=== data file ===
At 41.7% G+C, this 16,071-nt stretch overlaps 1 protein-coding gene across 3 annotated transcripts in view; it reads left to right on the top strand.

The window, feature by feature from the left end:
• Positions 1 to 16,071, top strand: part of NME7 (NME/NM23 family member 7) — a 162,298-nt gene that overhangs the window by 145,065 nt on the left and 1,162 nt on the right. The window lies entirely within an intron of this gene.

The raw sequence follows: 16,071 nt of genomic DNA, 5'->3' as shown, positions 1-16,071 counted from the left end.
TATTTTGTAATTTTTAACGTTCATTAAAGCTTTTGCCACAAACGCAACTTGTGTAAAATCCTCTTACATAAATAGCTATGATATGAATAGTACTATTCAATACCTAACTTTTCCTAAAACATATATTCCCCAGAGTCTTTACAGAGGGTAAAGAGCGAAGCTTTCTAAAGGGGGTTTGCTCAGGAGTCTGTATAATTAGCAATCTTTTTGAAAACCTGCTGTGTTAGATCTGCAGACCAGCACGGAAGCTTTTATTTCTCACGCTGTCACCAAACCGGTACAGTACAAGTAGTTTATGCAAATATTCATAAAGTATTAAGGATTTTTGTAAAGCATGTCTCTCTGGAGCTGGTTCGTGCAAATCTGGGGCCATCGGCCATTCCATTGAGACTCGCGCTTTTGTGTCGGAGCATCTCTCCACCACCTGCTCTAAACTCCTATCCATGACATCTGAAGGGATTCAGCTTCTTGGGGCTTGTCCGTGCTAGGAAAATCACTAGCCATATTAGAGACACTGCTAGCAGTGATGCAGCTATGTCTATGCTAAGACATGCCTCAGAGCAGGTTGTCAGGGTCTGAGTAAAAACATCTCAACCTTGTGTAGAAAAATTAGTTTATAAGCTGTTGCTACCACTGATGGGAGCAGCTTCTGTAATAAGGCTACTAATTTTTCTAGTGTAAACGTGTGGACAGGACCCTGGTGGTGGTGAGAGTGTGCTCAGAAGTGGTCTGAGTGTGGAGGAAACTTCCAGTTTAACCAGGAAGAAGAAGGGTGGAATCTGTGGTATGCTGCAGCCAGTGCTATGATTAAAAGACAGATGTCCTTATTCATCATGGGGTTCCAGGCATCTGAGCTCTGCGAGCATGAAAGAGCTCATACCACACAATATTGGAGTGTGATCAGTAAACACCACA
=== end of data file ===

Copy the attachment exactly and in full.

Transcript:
At 41.7% G+C, this 16,071-nt stretch overlaps 1 protein-coding gene across 3 annotated transcripts in view; it reads left to right on the top strand.

The window, feature by feature from the left end:
• Positions 1 to 16,071, top strand: part of NME7 (NME/NM23 family member 7) — a 162,298-nt gene that overhangs the window by 145,065 nt on the left and 1,162 nt on the right. The window lies entirely within an intron of this gene.

The raw sequence follows: 16,071 nt of genomic DNA, 5'->3' as shown, positions 1-16,071 counted from the left end.
TATTTTGTAATTTTTAACGTTCATTAAAGCTTTTGCCACAAACGCAACTTGTGTAAAATCCTCTTACATAAATAGCTATGATATGAATAGTACTATTCAATACCTAACTTTTCCTAAAACATATATTCCCCAGAGTCTTTACAGAGGGTAAAGAGCGAAGCTTTCTAAAGGGGGTTTGCTCAGGAGTCTGTATAATTAGCAATCTTTTTGAAAACCTGCTGTGTTAGATCTGCAGACCAGCACGGAAGCTTTTATTTCTCACGCTGTCACCAAACCGGTACAGTACAAGTAGTTTATGCAAATATTCATAAAGTATTAAGGATTTTTGTAAAGCATGTCTCTCTGGAGCTGGTTCGTGCAAATCTGGGGCCATCGGCCATTCCATTGAGACTCGCGCTTTTGTGTCGGAGCATCTCTCCACCACCTGCTCTAAACTCCTATCCATGACATCTGAAGGGATTCAGCTTCTTGGGGCTTGTCCGTGCTAGGAAAATCACTAGCCATATTAGAGACACTGCTAGCAGTGATGCAGCTATGTCTATGCTAAGACATGCCTCAGAGCAGGTTGTCAGGGTCTGAGTAAAAACATCTCAACCTTGTGTAGAAAAATTAGTTTATAAGCTGTTGCTACCACTGATGGGAGCAGCTTCTGTAATAAGGCTACTAATTTTTCTAGTGTAAACGTGTGGACAGGACCCTGGTGGTGGTGAGAGTGTGCTCAGAAGTGGTCTGAGTGTGGAGGAAACTTCCAGTTTAACCAGGAAGAAGAAGGGTGGAATCTGTGGTATGCTGCAGCCAGTGCTATGATTAAAAGACAGATGTCCTTATTCATCATGGGGTTCCAGGCATCTGAGCTCTGCGAGCATGAAAGAGCTCATACCACACAATATTGGAGTGTGATCAGTAAACACCACA